11. Klein, Roger W & Spady, Richard H, 1993. "An Efficient Semiparametric Estimator for Binary Response Models," Econometrica, Econometric Society, pages 387-421.
    12. Riphahn, Regina T., 2000. "Rational Poverty or Poor Rationality? The Take-up of Social Assistance Benefits," IZA Discussion Papers 124, Institute for the Study of Labor (IZA).
    13. Duclos, Jean-Yves, 1995. "Modelling the take-up of state support," Journal of Public Economics, Elsevier, pages 391-415.
    14. Halpern, Janice & Hausman, Jerry A., 1986. "Choice under uncertainty: A model of applications for the social security disability insurance program," Journal of Public Economics, Elsevier, pages 131-161.
    Full references (including those not matched with items on IDEAS)

    Citations

    Blog mentions

    As found by EconAcademics.org, the blog aggregator for Economics research:
    1. A Budget forecast
      by chris dillow in Stumbling and Mumbling on 2007-03-21 14:42:05
    2. Top taxes & growth
      by chris in Stumbling and Mumbling on 2017-05-16 17:47:45
    3. Notes on productivity
      by chris in Stumbling and Mumbling on 2017-11-23 19:43:18

    Citations

    Citations are extracted by the CitEc Project, subscribe to its RSS feed for this item.
    as


    Cited by:

    1. Michael Clemens, 2004. "The Long Walk to School: International Education Goals in Historical Perspective," Working Papers 37, Center for Global Development.

    More about this item

    Keywords

    economic policy; technological change; convergence; economic growth;

    JEL classification:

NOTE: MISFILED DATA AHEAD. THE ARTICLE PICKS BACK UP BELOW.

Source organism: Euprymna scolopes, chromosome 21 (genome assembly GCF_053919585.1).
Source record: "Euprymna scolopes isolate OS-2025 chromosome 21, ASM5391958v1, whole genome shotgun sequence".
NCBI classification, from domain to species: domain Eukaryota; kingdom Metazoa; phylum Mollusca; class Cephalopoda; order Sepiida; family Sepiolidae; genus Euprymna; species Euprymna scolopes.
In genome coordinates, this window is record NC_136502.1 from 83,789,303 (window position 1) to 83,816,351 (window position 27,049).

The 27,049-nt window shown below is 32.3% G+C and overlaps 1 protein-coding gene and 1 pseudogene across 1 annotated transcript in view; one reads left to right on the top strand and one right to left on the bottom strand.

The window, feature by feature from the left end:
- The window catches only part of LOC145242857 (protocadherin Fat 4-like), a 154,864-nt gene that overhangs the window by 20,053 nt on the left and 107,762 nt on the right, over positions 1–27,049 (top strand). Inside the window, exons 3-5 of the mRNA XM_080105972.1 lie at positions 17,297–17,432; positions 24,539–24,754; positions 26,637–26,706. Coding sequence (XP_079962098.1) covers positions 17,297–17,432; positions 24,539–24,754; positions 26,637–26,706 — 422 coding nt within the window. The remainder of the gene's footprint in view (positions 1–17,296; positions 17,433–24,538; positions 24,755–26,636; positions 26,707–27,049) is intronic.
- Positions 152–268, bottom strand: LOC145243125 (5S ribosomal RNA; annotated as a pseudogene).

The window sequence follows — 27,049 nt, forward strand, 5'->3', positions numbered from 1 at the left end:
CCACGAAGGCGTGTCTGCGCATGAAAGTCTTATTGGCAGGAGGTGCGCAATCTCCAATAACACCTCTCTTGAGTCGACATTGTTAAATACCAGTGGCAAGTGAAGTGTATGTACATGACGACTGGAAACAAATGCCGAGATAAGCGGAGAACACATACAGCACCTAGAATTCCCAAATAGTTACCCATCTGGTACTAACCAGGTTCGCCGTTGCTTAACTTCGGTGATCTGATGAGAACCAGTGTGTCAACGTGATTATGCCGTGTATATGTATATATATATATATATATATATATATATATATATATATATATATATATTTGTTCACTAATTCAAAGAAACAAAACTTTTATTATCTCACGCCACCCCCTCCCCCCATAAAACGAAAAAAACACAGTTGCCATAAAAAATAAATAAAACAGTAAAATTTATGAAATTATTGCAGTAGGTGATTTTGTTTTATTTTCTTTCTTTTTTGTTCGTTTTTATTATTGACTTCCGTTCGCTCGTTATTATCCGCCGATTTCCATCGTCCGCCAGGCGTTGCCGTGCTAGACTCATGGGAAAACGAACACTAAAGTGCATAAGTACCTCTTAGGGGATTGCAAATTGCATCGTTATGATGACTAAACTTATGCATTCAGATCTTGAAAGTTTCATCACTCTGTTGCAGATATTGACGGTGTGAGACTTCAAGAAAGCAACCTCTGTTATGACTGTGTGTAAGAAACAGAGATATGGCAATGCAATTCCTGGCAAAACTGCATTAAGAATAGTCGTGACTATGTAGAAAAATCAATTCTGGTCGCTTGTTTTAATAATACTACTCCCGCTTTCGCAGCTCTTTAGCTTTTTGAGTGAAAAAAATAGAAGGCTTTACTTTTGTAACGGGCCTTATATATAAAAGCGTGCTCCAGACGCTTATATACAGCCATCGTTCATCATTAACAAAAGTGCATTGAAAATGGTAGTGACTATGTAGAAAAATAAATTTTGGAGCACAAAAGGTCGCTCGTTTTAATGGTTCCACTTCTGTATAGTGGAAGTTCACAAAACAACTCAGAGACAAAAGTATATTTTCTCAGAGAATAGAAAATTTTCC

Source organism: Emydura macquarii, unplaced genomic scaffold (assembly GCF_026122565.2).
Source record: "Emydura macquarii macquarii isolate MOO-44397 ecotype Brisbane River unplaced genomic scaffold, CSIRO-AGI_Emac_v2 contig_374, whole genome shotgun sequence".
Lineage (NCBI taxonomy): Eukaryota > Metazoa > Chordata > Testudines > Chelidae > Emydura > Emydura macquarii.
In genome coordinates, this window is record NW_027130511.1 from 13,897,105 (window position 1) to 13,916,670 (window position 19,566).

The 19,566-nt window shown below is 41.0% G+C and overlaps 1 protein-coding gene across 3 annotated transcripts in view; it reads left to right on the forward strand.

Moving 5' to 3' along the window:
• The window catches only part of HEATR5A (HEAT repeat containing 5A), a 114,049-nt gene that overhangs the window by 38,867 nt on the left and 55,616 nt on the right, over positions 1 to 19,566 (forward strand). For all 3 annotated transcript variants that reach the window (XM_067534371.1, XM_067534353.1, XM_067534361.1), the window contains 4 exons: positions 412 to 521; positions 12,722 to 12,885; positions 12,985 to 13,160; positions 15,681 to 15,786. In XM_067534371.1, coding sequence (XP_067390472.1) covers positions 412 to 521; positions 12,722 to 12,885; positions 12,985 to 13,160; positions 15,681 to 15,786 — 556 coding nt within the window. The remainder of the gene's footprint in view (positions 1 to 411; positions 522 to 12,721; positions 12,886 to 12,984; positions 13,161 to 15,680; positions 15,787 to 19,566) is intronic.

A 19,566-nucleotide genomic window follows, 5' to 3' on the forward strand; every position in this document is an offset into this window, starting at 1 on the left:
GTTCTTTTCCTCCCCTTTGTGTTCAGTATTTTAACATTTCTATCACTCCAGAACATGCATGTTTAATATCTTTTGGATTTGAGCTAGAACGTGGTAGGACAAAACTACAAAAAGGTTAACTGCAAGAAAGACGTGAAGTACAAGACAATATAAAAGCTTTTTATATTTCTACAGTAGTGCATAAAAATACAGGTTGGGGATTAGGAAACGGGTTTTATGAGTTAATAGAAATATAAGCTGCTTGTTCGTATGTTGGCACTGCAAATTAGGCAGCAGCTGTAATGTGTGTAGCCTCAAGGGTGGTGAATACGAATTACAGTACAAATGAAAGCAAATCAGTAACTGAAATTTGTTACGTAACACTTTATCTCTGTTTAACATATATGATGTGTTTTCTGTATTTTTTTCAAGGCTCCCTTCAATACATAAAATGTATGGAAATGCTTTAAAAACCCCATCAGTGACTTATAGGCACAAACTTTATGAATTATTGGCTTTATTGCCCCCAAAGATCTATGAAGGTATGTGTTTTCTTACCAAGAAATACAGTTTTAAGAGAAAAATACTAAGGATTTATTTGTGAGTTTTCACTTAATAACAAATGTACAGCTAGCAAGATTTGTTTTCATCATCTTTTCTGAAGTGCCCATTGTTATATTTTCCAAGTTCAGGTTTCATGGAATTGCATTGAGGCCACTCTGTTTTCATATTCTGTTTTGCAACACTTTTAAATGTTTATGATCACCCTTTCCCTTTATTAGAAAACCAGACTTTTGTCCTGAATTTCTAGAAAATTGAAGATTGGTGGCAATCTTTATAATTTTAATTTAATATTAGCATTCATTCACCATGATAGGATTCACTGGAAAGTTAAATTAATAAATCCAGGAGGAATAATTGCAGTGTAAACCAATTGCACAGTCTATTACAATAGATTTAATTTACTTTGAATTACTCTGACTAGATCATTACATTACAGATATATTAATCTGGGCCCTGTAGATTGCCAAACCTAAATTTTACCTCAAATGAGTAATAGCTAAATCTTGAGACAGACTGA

• F0 - International Economics - - General
    • O0 - Economic Development, Innovation, Technological Change, and Growth - - General
    • O4 - Economic Development, Innovation, Technological Change, and Growth - - Economic Growth and Aggregate Productivity

    NEP fields

    This paper has been announced in the following NEP Reports:

    Statistics

    Access and download statistics

    Corrections

    All material on this site has been provided by the respective publishers and authors. You can help correct errors and omissions. When requesting a correction, please mention this item's handle: RePEc:ecj:ac2003:175. See general information about how to correct material in RePEc.

    For technical questions regarding this item, or to correct its authors, title, abstract, bibliographic or download information, contact: (Christopher F. Baum). General contact details of provider: http://edirc.repec.org/data/resssea.html .

    If you have authored this item and are not yet registered with RePEc, we encourage you to do it here. This allows to link your profile to this item. It also allows you to accept potential citations to this item that we are uncertain about.

    We have no references for this item. You can help adding them by using this form .

    If you know of missing items citing this one, you can help us creating those links by adding the relevant references in the same way as above, for each refering item. If you are a registered author of this item, you may also want to check the "citations" tab in your RePEc Author Service profile, as there may be some citations waiting for confirmation.

    Please note that corrections may take a couple of weeks to filter through the various RePEc services.

    IDEAS is a RePEc service hosted by the Research Division of the Federal Reserve Bank of St. Louis . RePEc uses bibliographic data supplied by the respective publishers.